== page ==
Re: [fukuoka_farming] buddhism and raising animals
>> I believe leaving would be running away from the situation and that bystaying I could help my family to live a better life as well as turning our
focus to improving nature and that it would soon look after us the same way.
I believe I could make more difference by staying than by leaving and
avoiding all this. >>
Hello Gene and welcome to this list,
I don't recall seeing any response to your mail from this list, perhaps
because the topic is not immediately related to Fukuoka farming. I
hesitated to reply since I'm neither a Buddhist or an agriculturalist, nor
am I an expert on either, but wanted to give you some words of encouragement
in your decisions..
I also believe that running away from problems is not always the best
solution. We can turn a dilemma into a significant learning experience if
we stay and challenge the issues from within and carry out the struggle. We
can also help influence others and help bring on great changes if we chose
not to run away, but deal with the issue. I have found this from all my
experiences and am sure Fukuoka would agree, as he is renown for his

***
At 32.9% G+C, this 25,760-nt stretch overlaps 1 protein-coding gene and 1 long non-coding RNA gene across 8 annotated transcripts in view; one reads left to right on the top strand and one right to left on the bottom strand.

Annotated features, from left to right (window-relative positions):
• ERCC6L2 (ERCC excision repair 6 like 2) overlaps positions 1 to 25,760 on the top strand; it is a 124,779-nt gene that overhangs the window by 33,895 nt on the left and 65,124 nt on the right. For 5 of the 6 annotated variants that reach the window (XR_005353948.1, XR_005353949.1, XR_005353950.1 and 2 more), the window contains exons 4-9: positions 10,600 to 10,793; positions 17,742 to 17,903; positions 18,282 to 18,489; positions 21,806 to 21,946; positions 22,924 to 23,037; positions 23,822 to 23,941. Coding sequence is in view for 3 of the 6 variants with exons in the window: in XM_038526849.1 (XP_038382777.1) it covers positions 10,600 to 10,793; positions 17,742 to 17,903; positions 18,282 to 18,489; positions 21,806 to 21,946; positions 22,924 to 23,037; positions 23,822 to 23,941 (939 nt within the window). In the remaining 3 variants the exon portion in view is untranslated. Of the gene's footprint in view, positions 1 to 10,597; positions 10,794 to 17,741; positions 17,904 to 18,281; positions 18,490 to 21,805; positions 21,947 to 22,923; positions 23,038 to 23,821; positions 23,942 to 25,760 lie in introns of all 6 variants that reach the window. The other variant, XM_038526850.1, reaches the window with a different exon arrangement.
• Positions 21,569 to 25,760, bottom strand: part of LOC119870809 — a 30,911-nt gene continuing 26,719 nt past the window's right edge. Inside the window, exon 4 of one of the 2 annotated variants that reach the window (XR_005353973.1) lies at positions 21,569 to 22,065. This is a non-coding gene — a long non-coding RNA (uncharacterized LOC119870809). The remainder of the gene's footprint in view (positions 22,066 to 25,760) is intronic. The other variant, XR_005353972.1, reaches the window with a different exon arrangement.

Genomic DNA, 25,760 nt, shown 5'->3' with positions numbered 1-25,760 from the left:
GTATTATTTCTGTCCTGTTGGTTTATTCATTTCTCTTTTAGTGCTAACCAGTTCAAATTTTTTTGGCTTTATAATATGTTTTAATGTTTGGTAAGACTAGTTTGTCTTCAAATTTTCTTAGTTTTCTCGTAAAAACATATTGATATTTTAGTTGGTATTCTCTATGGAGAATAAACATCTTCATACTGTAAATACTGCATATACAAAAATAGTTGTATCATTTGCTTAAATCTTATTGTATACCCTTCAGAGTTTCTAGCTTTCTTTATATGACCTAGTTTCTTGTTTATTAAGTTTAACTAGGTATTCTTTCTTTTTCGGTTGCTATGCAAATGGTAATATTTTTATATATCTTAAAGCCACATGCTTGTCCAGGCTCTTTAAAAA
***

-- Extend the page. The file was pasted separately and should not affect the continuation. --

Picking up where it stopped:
Of course, there can be a limit, however, when that issue starts to affect
your well-being and brings on too much sacrifice. I truly hope you find the
right balance for you and your family.
We are living in very interesting times - what has been accepted as the norm
is something that is destroying our world at an ever-increasingly rapid
pace. It is so hard to find truth and meaning without looking far and wide.
You may want to look into the ways that natives have been able to balance
their lives as agriculturalists....ways that they return to the land as much
as they take and ways to bring peace to the animals who give their precious
lives for them. .
One thing I would like to share: last year, I went to the Big Island of
Hawaii. A great amount of the land was used for cow pastures. This land
was quite barren except for the grazed grasses and some cacti - but the rest
of the undeveloped areas of the island were plush with luscious vegetation.
The contrast was so stark. But while shunning the pastureland, I began to
think that this land is still open and wide and has not been given over to
development and commercialization. There are still possibilities to bring
this land to richness and fertility. The closer we are to that chance, the
better off we are..
I hope you stay on the list to learn with us about how to bring balance to
the earth through natural farming and find comfort in your
contributions.this way. It just might be the key to help you solve your